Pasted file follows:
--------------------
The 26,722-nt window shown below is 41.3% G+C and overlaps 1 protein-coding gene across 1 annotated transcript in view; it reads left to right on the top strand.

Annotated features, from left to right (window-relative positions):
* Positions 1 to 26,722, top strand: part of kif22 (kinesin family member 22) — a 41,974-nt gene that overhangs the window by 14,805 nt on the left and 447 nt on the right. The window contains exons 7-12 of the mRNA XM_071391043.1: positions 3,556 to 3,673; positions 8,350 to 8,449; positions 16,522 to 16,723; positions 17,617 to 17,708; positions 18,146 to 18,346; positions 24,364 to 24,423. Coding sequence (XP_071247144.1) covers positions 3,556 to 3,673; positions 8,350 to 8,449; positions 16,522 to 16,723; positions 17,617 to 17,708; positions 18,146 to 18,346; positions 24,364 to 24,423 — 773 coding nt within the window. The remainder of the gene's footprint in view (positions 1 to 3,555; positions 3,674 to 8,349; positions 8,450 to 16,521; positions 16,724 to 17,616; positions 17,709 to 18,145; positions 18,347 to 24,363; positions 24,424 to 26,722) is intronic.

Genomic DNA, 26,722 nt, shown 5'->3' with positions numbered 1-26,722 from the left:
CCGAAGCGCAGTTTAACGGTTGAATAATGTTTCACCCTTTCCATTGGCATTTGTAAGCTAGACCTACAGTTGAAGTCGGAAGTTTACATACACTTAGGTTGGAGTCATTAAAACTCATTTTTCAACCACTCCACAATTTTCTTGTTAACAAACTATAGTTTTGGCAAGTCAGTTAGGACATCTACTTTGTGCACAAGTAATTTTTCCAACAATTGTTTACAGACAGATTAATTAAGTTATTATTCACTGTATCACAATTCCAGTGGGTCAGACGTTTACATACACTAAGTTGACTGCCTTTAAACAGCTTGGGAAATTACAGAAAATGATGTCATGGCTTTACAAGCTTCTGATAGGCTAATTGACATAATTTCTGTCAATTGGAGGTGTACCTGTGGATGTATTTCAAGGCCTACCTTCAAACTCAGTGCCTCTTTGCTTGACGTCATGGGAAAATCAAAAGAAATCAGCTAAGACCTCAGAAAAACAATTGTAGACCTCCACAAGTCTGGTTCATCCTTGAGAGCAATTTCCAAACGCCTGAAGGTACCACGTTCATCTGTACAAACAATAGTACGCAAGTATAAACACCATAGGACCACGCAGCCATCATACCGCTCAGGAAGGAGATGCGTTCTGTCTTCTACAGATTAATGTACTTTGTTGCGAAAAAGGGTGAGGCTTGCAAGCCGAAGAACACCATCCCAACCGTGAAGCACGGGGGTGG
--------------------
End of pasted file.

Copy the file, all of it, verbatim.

The 26,722-nt window shown below is 41.3% G+C and overlaps 1 protein-coding gene across 1 annotated transcript in view; it reads left to right on the top strand.

Annotated features, from left to right (window-relative positions):
* Positions 1 to 26,722, top strand: part of kif22 (kinesin family member 22) — a 41,974-nt gene that overhangs the window by 14,805 nt on the left and 447 nt on the right. The window contains exons 7-12 of the mRNA XM_071391043.1: positions 3,556 to 3,673; positions 8,350 to 8,449; positions 16,522 to 16,723; positions 17,617 to 17,708; positions 18,146 to 18,346; positions 24,364 to 24,423. Coding sequence (XP_071247144.1) covers positions 3,556 to 3,673; positions 8,350 to 8,449; positions 16,522 to 16,723; positions 17,617 to 17,708; positions 18,146 to 18,346; positions 24,364 to 24,423 — 773 coding nt within the window. The remainder of the gene's footprint in view (positions 1 to 3,555; positions 3,674 to 8,349; positions 8,450 to 16,521; positions 16,724 to 17,616; positions 17,709 to 18,145; positions 18,347 to 24,363; positions 24,424 to 26,722) is intronic.

Genomic DNA, 26,722 nt, shown 5'->3' with positions numbered 1-26,722 from the left:
CCGAAGCGCAGTTTAACGGTTGAATAATGTTTCACCCTTTCCATTGGCATTTGTAAGCTAGACCTACAGTTGAAGTCGGAAGTTTACATACACTTAGGTTGGAGTCATTAAAACTCATTTTTCAACCACTCCACAATTTTCTTGTTAACAAACTATAGTTTTGGCAAGTCAGTTAGGACATCTACTTTGTGCACAAGTAATTTTTCCAACAATTGTTTACAGACAGATTAATTAAGTTATTATTCACTGTATCACAATTCCAGTGGGTCAGACGTTTACATACACTAAGTTGACTGCCTTTAAACAGCTTGGGAAATTACAGAAAATGATGTCATGGCTTTACAAGCTTCTGATAGGCTAATTGACATAATTTCTGTCAATTGGAGGTGTACCTGTGGATGTATTTCAAGGCCTACCTTCAAACTCAGTGCCTCTTTGCTTGACGTCATGGGAAAATCAAAAGAAATCAGCTAAGACCTCAGAAAAACAATTGTAGACCTCCACAAGTCTGGTTCATCCTTGAGAGCAATTTCCAAACGCCTGAAGGTACCACGTTCATCTGTACAAACAATAGTACGCAAGTATAAACACCATAGGACCACGCAGCCATCATACCGCTCAGGAAGGAGATGCGTTCTGTCTTCTACAGATTAATGTACTTTGTTGCGAAAAAGGGTGAGGCTTGCAAGCCGAAGAACACCATCCCAACCGTGAAGCACGGGGGTGG